By Ryan Mayer, CBS Local Sports
The MLB regular season is winding down to its dying embers as we hit the final two weeks of games before the post-season. With that in mind, let’s take a look back at the quarter season predictions I made for the main player awards and peg who I have as the winner after watching things play themselves out on the field. If you’d like to look at the quarter season predictions yourself, head on over here.
AL MVP– Josh Donaldson 3B Toronto Blue Jays
Trout has broken out of his slump recently, but that’s not the reason for this pick. Donaldson has been phenomenal for the Blue Jays this season. He’s sporting a .299/.369/.574 triple slash line, is 4th in the MLB in homers with 39, and tops in the league in RBI (120). For those of you that are advanced stats head, he also is second overall in the league in WAR at 8.1. The best player on the hottest team in baseball over the second half of the season, if I had a vote, it would go to Donaldson.
AL Cy Young– David Price, SP Toronto Blue Jays
Another Blue Jay? Yep. However, this isn’t a recency bias because of Toronto’s play this season, Price has been dominating all year long both in Detroit and since coming to Toronto in the blockbuster deal before the deadline. This race is close and Dallas Keuchel still has a major case to win it sporting a 2.51 ERA .219 BAA 1.02 WHIP and a 2.90 FIP (fielding independent pitching). But, Price has been better in two categories with a 2.34 ERA and 2.76 FIP combined with a .228 BAA and a 1.07 WHIP. For what it’s worth Price also holds a lead in WAR at 6.3 to Keuchel’s 5.8. The numbers between these two men are so close though I can’t argue with people who have Keuchel.
AL Rookie of the Year- Carlos Correa SS Houston Astros
My pick early was Devon Travis because he came out of the gates blazing, but injuries have forced him out of the line-up multiple times. He still has solid numbers but quite frankly has just not played enough in order to justify giving him this award. It also helps that Correa’s made a ridiculous case since coming up hitting .279 (5th among rookies with 200+ AB) 19 HR (1st), and 56 RBI (2nd). He’s been every bit the superstar prospect he was rumored to be entering the season and for me he has done enough to win this award.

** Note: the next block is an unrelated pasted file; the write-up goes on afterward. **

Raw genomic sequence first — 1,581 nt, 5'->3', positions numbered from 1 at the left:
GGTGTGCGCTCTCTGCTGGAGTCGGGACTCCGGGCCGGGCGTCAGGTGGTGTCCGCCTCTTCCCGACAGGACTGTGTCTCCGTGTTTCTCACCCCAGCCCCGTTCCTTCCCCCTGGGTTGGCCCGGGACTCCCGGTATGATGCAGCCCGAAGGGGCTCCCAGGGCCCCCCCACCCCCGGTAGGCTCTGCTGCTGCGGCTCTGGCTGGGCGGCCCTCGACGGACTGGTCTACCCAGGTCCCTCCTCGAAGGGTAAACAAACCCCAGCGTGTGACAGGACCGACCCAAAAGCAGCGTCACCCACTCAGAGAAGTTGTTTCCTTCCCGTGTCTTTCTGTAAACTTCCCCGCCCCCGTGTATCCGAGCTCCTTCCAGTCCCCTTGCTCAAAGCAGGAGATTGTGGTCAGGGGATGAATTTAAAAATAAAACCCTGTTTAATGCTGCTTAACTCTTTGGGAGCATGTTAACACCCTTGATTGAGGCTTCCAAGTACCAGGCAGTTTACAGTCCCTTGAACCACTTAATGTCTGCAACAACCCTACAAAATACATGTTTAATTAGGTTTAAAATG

NL MVP- Bryce Harper, OF Washington Nationals
Hold off on gathering the pitchforks and torches Mets fans. I get it. Yoenis Cespedes has been fantastic since being traded to the Mets and at times has carried this team to victories. But, despite what he’s doing, .293/.340/.646 with 17 HR and 42 RBI since coming to the Mets, it’s not in the same stratosphere as what Harper has done for the Nats. Nor, honestly is any other player in the NL. Harper is posting a .343/.470/.674 triple slash with 41 HR (3rd MLB) 95 RBI (13th MLB) and a ludicrous 1.143 OPS. I know his team’s probably not making the playoffs and voters tend to stray away from these guys but you just have to tip your cap to Harper this season.
NL Cy Young- Zach Greinke, SP Los Angeles Dodgers
Scherzer was the pick here after his first month of the season and the crazy numbers he was putting up. He’s since fallen off and this is really a three horse race between Greinke, teammate Clayton Kershaw and Chicago Cubs right-hander Jake Arrieta. I’m giving Greinke the nod because he’s still 31(!) points ahead of Arrieta in ERA (1.65 to 1.96) and his edge in both WHIP and BAA. That said, if you told me you were voting for Arrieta I’d have a hard time disagreeing as his FIP and WAR numbers are better.
NL Rookie of the Year- Kris Bryant, 3B Chicago Cubs
What do you know, the NL pretty much stayed the same as my early awards with Harper taking MVP and I expect Bryant to take home the ROY for the National League. Bryant leads NL rookies with 25 homers (Joc Pederson tied) and RBI (95) while also hitting .277/.370/.497. His WAR is a full 1 win higher (5.8) than the next closest NL rookie Matt Duffy of the Giants (4.3). He’s also 7th in the senior circuit in that category so he’s good not just for a rookie but overall as well.
Pace of Play
Quickly wanted to circle back to this, and Jeff Passan of Yahoo! Sports covered a bad trend in regards to the most talked about topic heading into the season: pace of play. Since starting off the year well and showing generally positive signs, the average game time has started to creep back up towards that 3 hour mark. Passan writes:
“After averaging 2:53:37 in April, 2:51:59 in May and 2:52:55 in June, the games in July pushed past 2:56 and through the first half of August clocked in at 2:58:44. Maybe it’s a bad trend. Maybe it’s an aberration. Not enough data exists to say one way or the other.”
Passan makes a great point following that in saying that the MLB needs to realize that “accepting the current changes as sufficient would be short-sighted.” If the sport wants to change its reputation as long or boring, more changes need to be looked into.
Ryan Mayer is an Associate Producer for CBS Local Sports. Ryan lives in NY but comes from Philly and life as a Philly sports fan has made him cynical. Anywhere sports are being discussed, that’s where you’ll find him. Agree/Disagree? Thoughts, comments, complaints? Email or tweet him.